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Stocks Lennar Corp

  • Stocks declined as investors digested what's going on at the congressional hearings on the bailout. Lowered analyst outlooks dragged on General Electric and bank stocks.

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    I’m wondering exactly what’s going to precipitate that recovery? In order to answer that question I think you have to look at what’s currently wrong with housing, not what caused the housing recession or how far all the numbers have fallen.

  • Stocks advanced as investors breathed a sigh of relief that congressional hearings on the bailout are underway. But banks took another hit after a prominent analyst lowered her outlook for the sector.

  • Futures are down slightly, but that has little meaning these days. Many traders feel that yesterday's drop was due to: 1) distortions in price discovery created by the changing short sale rules; 2) the realization that many banks are still undercapitalized.

  • U.S. stock index futures were broadly flat ahead of the open Tuesday as investors grew nervous that the government's plan to bail out the troubled financial sector might be delayed by political bickering.

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    In this Web Extra the traders take a closer look at the news calendar and try and turn it into money. Find out how to play the VIX, the new Google phone and more.

  • Following are the day’s biggest winners and losers. Find out why shares of AIG and Petrobras popped while Kraft and General Motors dropped.

  • Maria Bartiromo discusses Monday's top business and financial stories, and looks ahead to tomorrow's events. Oil prices, Lennar earnings, Goldman and Morgan Stanley, tech stock buybacks, the dollar slide and more!

  • For the historic week ending Friday, September 19, 2008,  the major U.S. Indices managed to close mixed and almost flat after one of the most volatile trading weeks ever, driven by the collapse of investment bank, Lehman Brothers, enormous government actions around the globe, and billion dollar deal making.  In one week, the government bailed out AIG, pumped funds into money markets, and banned short selling of financials - all while keeping the Fed Funds target unchanged and taking unprecedented actions to halt the liquidity crisis.  The CBOE Volatility Index (VIX) surpassed the benchmark level of 30, hitting an intraday high of 42.16 on Thursday, its highest level since 10/2002.    The major indices were all up and down +/- 3% for 4 of the past 5 days.  The Dow posted a 2 day point move of more than 778 points as of Friday’s close, after plummeting 811 between Monday and Wednesday and hitting 10,609.66, its lowest level since 11/9/2005.  On Friday, The Nasdaq Composite recorded a 2-day point move of greater than 175 points after it closed down 109.05 points on Wednesday, its first triple digit decline for one day since it began trading after the 9/11 attacks.  The S&P 500 flirted with record territory closing up 98.7 over the last two days, marking its biggest 2-day point move since 3/16/2000, the largest 2-day point move ever.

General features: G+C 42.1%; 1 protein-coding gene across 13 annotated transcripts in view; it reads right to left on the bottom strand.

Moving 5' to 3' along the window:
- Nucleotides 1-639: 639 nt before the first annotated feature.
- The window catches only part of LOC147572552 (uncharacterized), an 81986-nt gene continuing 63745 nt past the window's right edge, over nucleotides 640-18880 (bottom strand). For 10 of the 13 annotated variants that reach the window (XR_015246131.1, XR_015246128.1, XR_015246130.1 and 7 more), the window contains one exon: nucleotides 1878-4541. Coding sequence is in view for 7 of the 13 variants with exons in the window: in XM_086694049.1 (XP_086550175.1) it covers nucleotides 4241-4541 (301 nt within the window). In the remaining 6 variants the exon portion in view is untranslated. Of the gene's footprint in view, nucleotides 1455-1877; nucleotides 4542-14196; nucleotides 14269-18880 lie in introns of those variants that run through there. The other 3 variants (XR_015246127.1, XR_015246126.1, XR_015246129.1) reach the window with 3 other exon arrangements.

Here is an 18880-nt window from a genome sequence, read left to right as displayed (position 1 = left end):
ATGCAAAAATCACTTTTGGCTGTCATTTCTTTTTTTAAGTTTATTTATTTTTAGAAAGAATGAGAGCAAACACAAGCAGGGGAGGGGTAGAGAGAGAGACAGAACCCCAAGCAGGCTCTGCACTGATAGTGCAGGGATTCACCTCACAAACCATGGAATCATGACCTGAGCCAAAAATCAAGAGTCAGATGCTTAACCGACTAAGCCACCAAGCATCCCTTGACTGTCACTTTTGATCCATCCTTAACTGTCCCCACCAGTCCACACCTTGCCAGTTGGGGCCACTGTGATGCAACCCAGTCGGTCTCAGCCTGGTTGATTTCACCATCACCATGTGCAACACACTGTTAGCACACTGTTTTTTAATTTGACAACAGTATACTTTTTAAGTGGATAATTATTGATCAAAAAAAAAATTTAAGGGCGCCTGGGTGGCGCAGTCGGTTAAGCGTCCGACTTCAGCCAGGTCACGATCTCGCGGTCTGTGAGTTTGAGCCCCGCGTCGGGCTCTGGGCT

• Stocks skidded Tuesday as worries about the housing and financial sectors came back with a vengeance. Lehman plunged 45 percent, dragging the S&P to its worst percentage decline since early 2007.

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    The Dow and S&P soared on Monday as investors bet Washington's Freddie and Fannie bailout will stabilize the housing market and ease the credit crisis.

  • Financials helped the Dow pull off a nearly 300-point gain Monday but techs limped to the finish line as nagging worries about a global economic slump found their way back into the market.

  • The air started to come out the Fannie-Freddie-inspired rally as the market started to float back to Earth.

  • The air started to come out the Fannie-Freddie-inspired rally as the market started to float back to Earth.

  • Stocks rallied, with the Dow up more than 300 points in the first few minutes of trading, as Wall Street cheered the bailout of Fannie Mae and Freddie Mac.

  • On the announcement of the Government takeover of Freddie Mac and Fannie Mae, the markets surged on the open.  The S&P 500 initially jumped over 30 points, more than it has ever moved on an open.

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    Now that the government is in charge of the GSE's (can I call them Government "Sponsored" Entities or should that change to something else??), analysts are looking for the builders to reap the rewards, long term in sales and short term in the stocks.

  • There are homebuilder strategies for savvy investors, says Randy Frederick. The director of derivatives at Charles Schwab gave his plays for the sector now.

  • For the week and month ending Friday, August 29, 2008,  the major U.S. Indices ended slightly lower for the week but up for the month.  The markets had a volatile week, sinking first on housing price drops and an up-tick in oil prices, then rallying on better-than-expected GDP numbers, and finally falling to end the week on worse-than-expected personal income and spending data.  The Dow hit a 200+ point rally on Thursday, its largest one day gain since 8/8.  The NASDAQ led the indices to the downside this week, down nearly 2%.  For the August close, the Dow, Nasdaq and S&P all finished up 1.5% or more, marking the best monthly gain since April for the Dow & S&P, and best month for the Nasdaq since May.

  • Stocks finished higher in feather-light trading Wednesday, boosted by a rise in financials and energy stocks, as well as a better-than-expected durable-goods report.